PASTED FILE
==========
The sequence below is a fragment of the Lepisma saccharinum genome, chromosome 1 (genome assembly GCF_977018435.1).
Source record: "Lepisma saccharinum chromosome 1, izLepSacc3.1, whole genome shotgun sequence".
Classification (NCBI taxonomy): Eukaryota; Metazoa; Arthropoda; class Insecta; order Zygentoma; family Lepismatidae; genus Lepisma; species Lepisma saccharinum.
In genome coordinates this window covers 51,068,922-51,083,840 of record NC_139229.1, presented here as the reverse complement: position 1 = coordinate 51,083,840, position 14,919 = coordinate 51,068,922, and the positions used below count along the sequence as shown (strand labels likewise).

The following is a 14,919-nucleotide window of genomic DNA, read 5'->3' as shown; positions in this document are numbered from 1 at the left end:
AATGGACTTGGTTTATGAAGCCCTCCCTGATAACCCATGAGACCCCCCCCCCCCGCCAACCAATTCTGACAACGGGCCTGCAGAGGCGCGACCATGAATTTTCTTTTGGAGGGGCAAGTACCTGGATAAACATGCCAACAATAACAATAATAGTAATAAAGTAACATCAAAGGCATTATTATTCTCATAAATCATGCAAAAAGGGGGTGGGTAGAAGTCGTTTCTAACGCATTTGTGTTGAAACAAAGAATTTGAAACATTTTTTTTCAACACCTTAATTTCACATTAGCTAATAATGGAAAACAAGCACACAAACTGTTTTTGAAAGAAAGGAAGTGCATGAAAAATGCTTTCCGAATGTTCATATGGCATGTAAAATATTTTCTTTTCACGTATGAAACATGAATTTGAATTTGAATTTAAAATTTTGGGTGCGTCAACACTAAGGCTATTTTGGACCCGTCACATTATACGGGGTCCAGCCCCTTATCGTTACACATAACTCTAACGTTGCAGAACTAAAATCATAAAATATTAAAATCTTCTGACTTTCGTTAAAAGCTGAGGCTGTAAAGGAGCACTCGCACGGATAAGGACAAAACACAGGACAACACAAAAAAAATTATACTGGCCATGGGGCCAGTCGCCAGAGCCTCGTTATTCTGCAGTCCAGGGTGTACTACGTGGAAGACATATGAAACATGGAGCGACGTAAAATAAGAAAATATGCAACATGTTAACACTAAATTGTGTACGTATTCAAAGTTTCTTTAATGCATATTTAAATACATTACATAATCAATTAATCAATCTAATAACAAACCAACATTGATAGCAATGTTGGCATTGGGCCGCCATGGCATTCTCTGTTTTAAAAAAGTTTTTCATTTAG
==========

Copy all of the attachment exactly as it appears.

The sequence below is a fragment of the Lepisma saccharinum genome, chromosome 1 (genome assembly GCF_977018435.1).
Source record: "Lepisma saccharinum chromosome 1, izLepSacc3.1, whole genome shotgun sequence".
Classification (NCBI taxonomy): Eukaryota; Metazoa; Arthropoda; class Insecta; order Zygentoma; family Lepismatidae; genus Lepisma; species Lepisma saccharinum.
In genome coordinates this window covers 51,068,922-51,083,840 of record NC_139229.1, presented here as the reverse complement: position 1 = coordinate 51,083,840, position 14,919 = coordinate 51,068,922, and the positions used below count along the sequence as shown (strand labels likewise).

The following is a 14,919-nucleotide window of genomic DNA, read 5'->3' as shown; positions in this document are numbered from 1 at the left end:
AATGGACTTGGTTTATGAAGCCCTCCCTGATAACCCATGAGACCCCCCCCCCCCGCCAACCAATTCTGACAACGGGCCTGCAGAGGCGCGACCATGAATTTTCTTTTGGAGGGGCAAGTACCTGGATAAACATGCCAACAATAACAATAATAGTAATAAAGTAACATCAAAGGCATTATTATTCTCATAAATCATGCAAAAAGGGGGTGGGTAGAAGTCGTTTCTAACGCATTTGTGTTGAAACAAAGAATTTGAAACATTTTTTTTCAACACCTTAATTTCACATTAGCTAATAATGGAAAACAAGCACACAAACTGTTTTTGAAAGAAAGGAAGTGCATGAAAAATGCTTTCCGAATGTTCATATGGCATGTAAAATATTTTCTTTTCACGTATGAAACATGAATTTGAATTTGAATTTAAAATTTTGGGTGCGTCAACACTAAGGCTATTTTGGACCCGTCACATTATACGGGGTCCAGCCCCTTATCGTTACACATAACTCTAACGTTGCAGAACTAAAATCATAAAATATTAAAATCTTCTGACTTTCGTTAAAAGCTGAGGCTGTAAAGGAGCACTCGCACGGATAAGGACAAAACACAGGACAACACAAAAAAAATTATACTGGCCATGGGGCCAGTCGCCAGAGCCTCGTTATTCTGCAGTCCAGGGTGTACTACGTGGAAGACATATGAAACATGGAGCGACGTAAAATAAGAAAATATGCAACATGTTAACACTAAATTGTGTACGTATTCAAAGTTTCTTTAATGCATATTTAAATACATTACATAATCAATTAATCAATCTAATAACAAACCAACATTGATAGCAATGTTGGCATTGGGCCGCCATGGCATTCTCTGTTTTAAAAAAGTTTTTCATTTAG